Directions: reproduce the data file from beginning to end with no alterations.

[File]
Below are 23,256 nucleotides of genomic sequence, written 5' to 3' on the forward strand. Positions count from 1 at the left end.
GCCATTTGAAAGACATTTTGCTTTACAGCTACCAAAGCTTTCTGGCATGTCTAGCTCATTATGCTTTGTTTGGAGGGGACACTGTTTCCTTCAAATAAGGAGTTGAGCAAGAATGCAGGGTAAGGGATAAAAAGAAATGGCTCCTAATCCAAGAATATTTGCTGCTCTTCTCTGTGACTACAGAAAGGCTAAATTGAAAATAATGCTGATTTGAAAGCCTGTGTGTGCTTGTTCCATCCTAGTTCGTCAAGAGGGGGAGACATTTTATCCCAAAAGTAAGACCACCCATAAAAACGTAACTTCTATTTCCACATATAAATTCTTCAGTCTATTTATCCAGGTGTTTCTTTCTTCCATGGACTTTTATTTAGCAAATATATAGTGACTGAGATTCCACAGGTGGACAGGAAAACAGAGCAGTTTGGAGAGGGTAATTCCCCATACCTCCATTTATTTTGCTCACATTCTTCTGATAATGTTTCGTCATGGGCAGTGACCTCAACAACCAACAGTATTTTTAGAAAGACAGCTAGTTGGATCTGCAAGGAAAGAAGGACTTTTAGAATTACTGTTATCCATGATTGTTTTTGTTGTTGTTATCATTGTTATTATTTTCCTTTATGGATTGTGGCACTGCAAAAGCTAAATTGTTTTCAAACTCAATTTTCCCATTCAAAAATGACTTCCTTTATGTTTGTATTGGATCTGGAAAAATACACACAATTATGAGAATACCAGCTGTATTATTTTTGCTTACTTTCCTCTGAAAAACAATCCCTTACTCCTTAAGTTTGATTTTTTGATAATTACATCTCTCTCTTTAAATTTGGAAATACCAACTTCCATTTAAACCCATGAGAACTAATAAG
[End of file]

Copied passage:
Below are 23,256 nucleotides of genomic sequence, written 5' to 3' on the forward strand. Positions count from 1 at the left end.
GCCATTTGAAAGACATTTTGCTTTACAGCTACCAAAGCTTTCTGGCATGTCTAGCTCATTATGCTTTGTTTGGAGGGGACACTGTTTCCTTCAAATAAGGAGTTGAGCAAGAATGCAGGGTAAGGGATAAAAAGAAATGGCTCCTAATCCAAGAATATTTGCTGCTCTTCTCTGTGACTACAGAAAGGCTAAATTGAAAATAATGCTGATTTGAAAGCCTGTGTGTGCTTGTTCCATCCTAGTTCGTCAAGAGGGGGAGACATTTTATCCCAAAAGTAAGACCACCCATAAAAACGTAACTTCTATTTCCACATATAAATTCTTCAGTCTATTTATCCAGGTGTTTCTTTCTTCCATGGACTTTTATTTAGCAAATATATAGTGACTGAGATTCCACAGGTGGACAGGAAAACAGAGCAGTTTGGAGAGGGTAATTCCCCATACCTCCATTTATTTTGCTCACATTCTTCTGATAATGTTTCGTCATGGGCAGTGACCTCAACAACCAACAGTATTTTTAGAAAGACAGCTAGTTGGATCTGCAAGGAAAGAAGGACTTTTAGAATTACTGTTATCCATGATTGTTTTTGTTGTTGTTATCATTGTTATTATTTTCCTTTATGGATTGTGGCACTGCAAAAGCTAAATTGTTTTCAAACTCAATTTTCCCATTCAAAAATGACTTCCTTTATGTTTGTATTGGATCTGGAAAAATACACACAATTATGAGAATACCAGCTGTATTATTTTTGCTTACTTTCCTCTGAAAAACAATCCCTTACTCCTTAAGTTTGATTTTTTGATAATTACATCTCTCTCTTTAAATTTGGAAATACCAACTTCCATTTAAACCCATGAGAACTAATAAG